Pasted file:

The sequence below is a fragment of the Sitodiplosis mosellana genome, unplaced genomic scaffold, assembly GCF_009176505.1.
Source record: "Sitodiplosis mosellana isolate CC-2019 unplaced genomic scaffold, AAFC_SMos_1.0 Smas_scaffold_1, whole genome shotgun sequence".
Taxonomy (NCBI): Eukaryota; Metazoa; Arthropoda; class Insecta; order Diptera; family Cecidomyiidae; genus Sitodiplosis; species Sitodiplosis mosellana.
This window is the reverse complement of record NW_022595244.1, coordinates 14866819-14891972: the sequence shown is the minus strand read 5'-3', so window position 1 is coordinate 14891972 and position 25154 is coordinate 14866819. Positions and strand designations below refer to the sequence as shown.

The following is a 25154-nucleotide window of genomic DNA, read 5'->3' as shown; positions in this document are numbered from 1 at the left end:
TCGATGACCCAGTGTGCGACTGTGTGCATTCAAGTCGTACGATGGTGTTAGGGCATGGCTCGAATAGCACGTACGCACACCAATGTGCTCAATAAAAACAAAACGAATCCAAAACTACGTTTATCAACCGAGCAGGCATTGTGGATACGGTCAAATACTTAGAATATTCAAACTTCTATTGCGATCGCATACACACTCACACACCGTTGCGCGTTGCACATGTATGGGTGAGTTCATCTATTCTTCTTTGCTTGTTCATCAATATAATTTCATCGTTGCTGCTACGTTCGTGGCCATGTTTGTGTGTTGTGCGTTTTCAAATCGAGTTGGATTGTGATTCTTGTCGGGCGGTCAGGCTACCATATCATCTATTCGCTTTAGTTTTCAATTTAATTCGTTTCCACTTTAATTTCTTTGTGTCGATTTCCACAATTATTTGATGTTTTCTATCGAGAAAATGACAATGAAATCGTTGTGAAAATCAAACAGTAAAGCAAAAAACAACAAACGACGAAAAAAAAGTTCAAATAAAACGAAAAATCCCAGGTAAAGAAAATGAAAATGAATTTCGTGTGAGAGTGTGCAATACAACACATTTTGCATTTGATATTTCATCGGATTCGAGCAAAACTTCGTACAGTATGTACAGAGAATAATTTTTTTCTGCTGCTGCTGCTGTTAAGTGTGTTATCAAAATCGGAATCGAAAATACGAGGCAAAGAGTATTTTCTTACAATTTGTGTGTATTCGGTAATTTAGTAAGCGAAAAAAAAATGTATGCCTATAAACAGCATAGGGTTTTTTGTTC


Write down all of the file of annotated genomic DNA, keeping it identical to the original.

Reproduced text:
The sequence below is a fragment of the Sitodiplosis mosellana genome, unplaced genomic scaffold, assembly GCF_009176505.1.
Source record: "Sitodiplosis mosellana isolate CC-2019 unplaced genomic scaffold, AAFC_SMos_1.0 Smas_scaffold_1, whole genome shotgun sequence".
Taxonomy (NCBI): Eukaryota; Metazoa; Arthropoda; class Insecta; order Diptera; family Cecidomyiidae; genus Sitodiplosis; species Sitodiplosis mosellana.
This window is the reverse complement of record NW_022595244.1, coordinates 14866819-14891972: the sequence shown is the minus strand read 5'-3', so window position 1 is coordinate 14891972 and position 25154 is coordinate 14866819. Positions and strand designations below refer to the sequence as shown.

The following is a 25154-nucleotide window of genomic DNA, read 5'->3' as shown; positions in this document are numbered from 1 at the left end:
TCGATGACCCAGTGTGCGACTGTGTGCATTCAAGTCGTACGATGGTGTTAGGGCATGGCTCGAATAGCACGTACGCACACCAATGTGCTCAATAAAAACAAAACGAATCCAAAACTACGTTTATCAACCGAGCAGGCATTGTGGATACGGTCAAATACTTAGAATATTCAAACTTCTATTGCGATCGCATACACACTCACACACCGTTGCGCGTTGCACATGTATGGGTGAGTTCATCTATTCTTCTTTGCTTGTTCATCAATATAATTTCATCGTTGCTGCTACGTTCGTGGCCATGTTTGTGTGTTGTGCGTTTTCAAATCGAGTTGGATTGTGATTCTTGTCGGGCGGTCAGGCTACCATATCATCTATTCGCTTTAGTTTTCAATTTAATTCGTTTCCACTTTAATTTCTTTGTGTCGATTTCCACAATTATTTGATGTTTTCTATCGAGAAAATGACAATGAAATCGTTGTGAAAATCAAACAGTAAAGCAAAAAACAACAAACGACGAAAAAAAAGTTCAAATAAAACGAAAAATCCCAGGTAAAGAAAATGAAAATGAATTTCGTGTGAGAGTGTGCAATACAACACATTTTGCATTTGATATTTCATCGGATTCGAGCAAAACTTCGTACAGTATGTACAGAGAATAATTTTTTTCTGCTGCTGCTGCTGTTAAGTGTGTTATCAAAATCGGAATCGAAAATACGAGGCAAAGAGTATTTTCTTACAATTTGTGTGTATTCGGTAATTTAGTAAGCGAAAAAAAAATGTATGCCTATAAACAGCATAGGGTTTTTTGTTC